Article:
So I’ve spoken a bit about how reloading will affect the amount of ammunition you’ll need at the range. When I go to the range, I bring a minimum of two pistol magazines for each weapon I intend to shoot. However, I will Sometimes, I will bring a third magazine which I don’t use on the shooting lane but contains my daily carry ammo (i.e. hollow points) for after my range session.
If I have more magazines for a particular weapon, I will bring all that I own. The primary reason for this is because multiple magazines allow me to run through shooting drills without breaking for a reload. Additionally, extra magazines afford me the opportunity to practice cycling my pistol. A shooter can simulate common malfunctions that might require them to drop and replace their magazine.
I’ve found that reloading all your mags at one time is more efficient than doing one at a time. When the time comes I’ll grab my MagLula speed loader and load up all my mags at once. If you are not focused on skill development, having multiple magazines can actually increase your ammunition usage.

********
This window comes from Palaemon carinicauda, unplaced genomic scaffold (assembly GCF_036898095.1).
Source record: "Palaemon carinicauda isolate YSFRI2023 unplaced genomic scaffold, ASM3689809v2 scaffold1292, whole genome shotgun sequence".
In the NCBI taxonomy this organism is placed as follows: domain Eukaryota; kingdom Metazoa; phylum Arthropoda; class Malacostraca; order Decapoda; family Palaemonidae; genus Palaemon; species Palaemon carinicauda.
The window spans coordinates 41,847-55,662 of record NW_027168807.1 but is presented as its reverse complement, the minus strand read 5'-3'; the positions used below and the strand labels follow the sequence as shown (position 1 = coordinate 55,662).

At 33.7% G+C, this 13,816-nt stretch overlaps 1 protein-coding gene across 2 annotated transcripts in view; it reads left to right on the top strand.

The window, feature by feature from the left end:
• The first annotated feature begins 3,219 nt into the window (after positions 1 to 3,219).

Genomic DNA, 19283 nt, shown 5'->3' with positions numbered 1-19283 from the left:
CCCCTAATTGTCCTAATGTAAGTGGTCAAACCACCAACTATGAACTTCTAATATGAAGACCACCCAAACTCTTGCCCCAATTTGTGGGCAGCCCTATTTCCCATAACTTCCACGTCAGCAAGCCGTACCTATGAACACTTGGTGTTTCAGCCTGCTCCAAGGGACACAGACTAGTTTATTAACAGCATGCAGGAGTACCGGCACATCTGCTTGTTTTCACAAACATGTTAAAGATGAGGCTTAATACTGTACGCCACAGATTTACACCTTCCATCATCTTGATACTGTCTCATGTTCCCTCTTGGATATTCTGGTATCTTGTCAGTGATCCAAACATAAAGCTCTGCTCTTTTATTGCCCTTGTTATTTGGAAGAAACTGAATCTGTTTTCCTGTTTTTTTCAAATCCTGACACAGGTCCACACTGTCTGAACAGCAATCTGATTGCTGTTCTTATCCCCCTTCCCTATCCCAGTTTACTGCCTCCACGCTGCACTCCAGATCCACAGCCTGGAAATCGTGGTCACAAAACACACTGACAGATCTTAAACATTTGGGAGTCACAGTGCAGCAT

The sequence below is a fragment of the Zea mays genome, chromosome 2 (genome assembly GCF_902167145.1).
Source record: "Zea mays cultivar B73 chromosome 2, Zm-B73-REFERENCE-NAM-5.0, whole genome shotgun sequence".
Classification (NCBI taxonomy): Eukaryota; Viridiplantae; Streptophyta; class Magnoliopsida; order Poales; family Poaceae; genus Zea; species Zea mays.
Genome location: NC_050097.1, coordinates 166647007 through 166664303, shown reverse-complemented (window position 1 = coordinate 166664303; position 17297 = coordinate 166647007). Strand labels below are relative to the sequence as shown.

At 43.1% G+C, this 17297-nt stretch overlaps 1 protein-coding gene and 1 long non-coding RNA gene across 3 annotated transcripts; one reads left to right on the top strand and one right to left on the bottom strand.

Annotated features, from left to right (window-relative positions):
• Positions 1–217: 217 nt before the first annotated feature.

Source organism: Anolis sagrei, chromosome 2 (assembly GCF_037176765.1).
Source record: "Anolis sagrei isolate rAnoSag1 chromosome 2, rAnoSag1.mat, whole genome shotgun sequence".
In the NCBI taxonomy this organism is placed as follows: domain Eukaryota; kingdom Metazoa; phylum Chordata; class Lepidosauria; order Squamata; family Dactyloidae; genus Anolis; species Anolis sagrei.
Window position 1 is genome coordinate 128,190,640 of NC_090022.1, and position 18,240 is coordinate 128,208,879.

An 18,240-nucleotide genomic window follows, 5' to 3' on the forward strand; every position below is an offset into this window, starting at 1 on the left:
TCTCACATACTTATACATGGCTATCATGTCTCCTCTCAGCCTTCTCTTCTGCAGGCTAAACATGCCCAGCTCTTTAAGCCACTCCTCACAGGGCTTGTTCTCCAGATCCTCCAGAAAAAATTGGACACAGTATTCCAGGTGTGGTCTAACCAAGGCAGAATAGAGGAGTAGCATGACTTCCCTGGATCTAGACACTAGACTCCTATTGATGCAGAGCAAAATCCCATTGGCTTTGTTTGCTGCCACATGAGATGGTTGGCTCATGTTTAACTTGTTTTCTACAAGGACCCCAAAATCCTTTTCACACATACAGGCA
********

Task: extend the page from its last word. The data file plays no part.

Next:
How Long Do You Spend At The Gun Range?
The last piece in determining how much ammo you need for the range is the duration of your visit. I personally spend between one and two hours at the gun range. If I’ve got a large group I’ll tend to shoot longer because I’ll be sharing the lane. Additionally, the more handguns I bring to shoot, or the group as a whole brings, the longer I spend on the shooting line.
A word to the wise, find out when there are lull’s at your local shooting range. Depending on the staff, you may be able to stretch out your lane time if there isn’t a line. It may only be 15 minutes, but you can get a decent amount of shooting done before the range master actually kicks you out. If you find your local range isn’t very strict about time limits during downtime, it is probably worth throwing an additional box of 50 rounds in your range bag on top of the recommended 150 rounds.